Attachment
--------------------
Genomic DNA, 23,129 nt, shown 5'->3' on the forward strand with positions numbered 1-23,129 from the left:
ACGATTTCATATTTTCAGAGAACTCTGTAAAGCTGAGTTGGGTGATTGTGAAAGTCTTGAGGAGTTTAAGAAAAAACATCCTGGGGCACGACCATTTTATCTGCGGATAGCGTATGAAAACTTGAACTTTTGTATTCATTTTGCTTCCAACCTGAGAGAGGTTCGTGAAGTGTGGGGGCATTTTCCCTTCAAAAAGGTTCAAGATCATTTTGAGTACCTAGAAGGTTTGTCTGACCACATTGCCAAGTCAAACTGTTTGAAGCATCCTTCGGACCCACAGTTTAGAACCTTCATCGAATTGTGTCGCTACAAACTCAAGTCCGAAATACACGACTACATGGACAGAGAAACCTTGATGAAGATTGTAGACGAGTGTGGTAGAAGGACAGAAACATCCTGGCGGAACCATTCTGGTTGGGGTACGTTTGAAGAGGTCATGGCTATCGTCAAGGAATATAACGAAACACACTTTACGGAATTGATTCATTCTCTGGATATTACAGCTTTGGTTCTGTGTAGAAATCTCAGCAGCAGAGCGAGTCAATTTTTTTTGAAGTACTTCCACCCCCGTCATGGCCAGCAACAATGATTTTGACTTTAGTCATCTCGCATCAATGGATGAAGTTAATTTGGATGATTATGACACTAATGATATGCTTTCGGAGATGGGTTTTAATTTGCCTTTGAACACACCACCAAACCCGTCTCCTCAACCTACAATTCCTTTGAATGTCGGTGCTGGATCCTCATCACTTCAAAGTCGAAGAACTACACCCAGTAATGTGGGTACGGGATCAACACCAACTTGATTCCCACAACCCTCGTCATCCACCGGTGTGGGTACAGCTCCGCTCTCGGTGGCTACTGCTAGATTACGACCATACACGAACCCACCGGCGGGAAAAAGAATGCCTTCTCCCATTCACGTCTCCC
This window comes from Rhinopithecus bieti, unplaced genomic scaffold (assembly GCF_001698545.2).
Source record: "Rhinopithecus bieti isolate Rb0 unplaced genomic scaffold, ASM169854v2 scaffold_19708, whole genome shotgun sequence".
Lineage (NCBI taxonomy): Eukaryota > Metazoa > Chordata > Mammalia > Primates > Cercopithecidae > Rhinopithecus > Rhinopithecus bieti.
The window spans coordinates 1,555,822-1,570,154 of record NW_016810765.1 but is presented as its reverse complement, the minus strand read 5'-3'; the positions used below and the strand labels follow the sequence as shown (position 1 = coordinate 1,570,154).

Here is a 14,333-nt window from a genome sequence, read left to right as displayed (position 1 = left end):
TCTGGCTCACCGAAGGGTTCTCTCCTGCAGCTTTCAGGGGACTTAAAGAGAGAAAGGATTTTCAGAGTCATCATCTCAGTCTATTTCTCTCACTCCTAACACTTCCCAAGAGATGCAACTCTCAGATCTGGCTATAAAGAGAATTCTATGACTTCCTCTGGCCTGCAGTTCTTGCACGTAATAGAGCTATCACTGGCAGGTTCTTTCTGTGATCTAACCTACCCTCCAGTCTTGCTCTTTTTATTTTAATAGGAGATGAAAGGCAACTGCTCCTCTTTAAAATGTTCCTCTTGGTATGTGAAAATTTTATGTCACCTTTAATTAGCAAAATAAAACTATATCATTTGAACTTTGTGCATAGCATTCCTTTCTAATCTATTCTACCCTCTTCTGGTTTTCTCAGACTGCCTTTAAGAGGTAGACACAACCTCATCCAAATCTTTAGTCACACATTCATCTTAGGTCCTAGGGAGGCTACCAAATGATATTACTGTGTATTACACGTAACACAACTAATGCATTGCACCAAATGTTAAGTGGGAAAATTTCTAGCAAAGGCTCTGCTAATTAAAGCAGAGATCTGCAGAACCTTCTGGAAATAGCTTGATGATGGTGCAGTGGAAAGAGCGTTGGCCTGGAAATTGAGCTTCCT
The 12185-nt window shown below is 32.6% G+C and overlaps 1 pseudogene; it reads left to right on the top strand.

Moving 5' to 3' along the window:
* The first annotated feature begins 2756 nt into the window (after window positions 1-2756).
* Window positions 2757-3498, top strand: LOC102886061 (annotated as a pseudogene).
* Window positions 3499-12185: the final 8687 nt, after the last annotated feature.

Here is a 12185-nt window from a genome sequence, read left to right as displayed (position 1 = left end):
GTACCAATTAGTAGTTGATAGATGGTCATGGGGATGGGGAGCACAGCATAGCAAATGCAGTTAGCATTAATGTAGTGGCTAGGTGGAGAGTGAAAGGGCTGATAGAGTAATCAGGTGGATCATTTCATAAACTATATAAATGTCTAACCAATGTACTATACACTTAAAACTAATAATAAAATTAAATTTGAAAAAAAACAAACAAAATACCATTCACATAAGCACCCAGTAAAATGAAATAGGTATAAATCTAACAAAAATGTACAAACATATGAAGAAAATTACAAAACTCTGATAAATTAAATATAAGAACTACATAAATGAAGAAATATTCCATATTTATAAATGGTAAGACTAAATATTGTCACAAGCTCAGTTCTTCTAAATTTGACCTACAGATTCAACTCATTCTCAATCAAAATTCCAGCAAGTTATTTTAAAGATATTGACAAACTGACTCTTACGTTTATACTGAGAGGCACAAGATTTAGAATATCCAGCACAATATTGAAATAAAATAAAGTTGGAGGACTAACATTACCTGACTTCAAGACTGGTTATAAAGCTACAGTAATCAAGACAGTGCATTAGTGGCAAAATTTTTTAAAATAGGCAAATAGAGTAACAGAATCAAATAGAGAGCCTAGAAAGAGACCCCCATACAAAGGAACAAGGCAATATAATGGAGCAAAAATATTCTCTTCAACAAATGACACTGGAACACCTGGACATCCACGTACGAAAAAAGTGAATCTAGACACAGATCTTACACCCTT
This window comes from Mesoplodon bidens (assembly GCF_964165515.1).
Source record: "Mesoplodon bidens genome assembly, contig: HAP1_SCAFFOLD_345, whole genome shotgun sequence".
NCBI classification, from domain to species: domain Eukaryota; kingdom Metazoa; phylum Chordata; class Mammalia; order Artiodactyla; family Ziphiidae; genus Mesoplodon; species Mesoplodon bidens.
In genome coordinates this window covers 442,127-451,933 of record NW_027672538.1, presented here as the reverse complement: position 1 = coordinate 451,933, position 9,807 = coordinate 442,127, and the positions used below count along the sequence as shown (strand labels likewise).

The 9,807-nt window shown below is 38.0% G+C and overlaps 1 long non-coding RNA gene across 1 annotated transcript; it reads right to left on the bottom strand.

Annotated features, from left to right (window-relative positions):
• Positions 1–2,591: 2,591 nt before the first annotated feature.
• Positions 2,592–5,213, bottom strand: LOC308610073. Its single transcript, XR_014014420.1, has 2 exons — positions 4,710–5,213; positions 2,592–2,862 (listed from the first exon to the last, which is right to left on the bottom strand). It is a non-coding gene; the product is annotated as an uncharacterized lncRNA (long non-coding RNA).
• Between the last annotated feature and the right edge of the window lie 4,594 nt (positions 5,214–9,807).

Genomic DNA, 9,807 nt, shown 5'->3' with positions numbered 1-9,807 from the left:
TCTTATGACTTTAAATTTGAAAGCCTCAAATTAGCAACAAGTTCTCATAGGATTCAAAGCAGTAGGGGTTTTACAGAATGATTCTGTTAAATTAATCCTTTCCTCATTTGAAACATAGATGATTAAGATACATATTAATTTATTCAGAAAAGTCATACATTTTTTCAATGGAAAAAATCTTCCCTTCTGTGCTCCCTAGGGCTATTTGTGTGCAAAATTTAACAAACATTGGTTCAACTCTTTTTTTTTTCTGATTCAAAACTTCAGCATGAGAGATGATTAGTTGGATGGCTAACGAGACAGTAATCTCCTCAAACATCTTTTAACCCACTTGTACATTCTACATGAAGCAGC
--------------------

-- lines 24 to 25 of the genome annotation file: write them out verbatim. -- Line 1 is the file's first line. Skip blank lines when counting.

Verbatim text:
• Between the last annotated feature and the right edge of the window lie 4,594 nt (positions 5,214–9,807).

Genomic DNA, 9,807 nt, shown 5'->3' with positions numbered 1-9,807 from the left: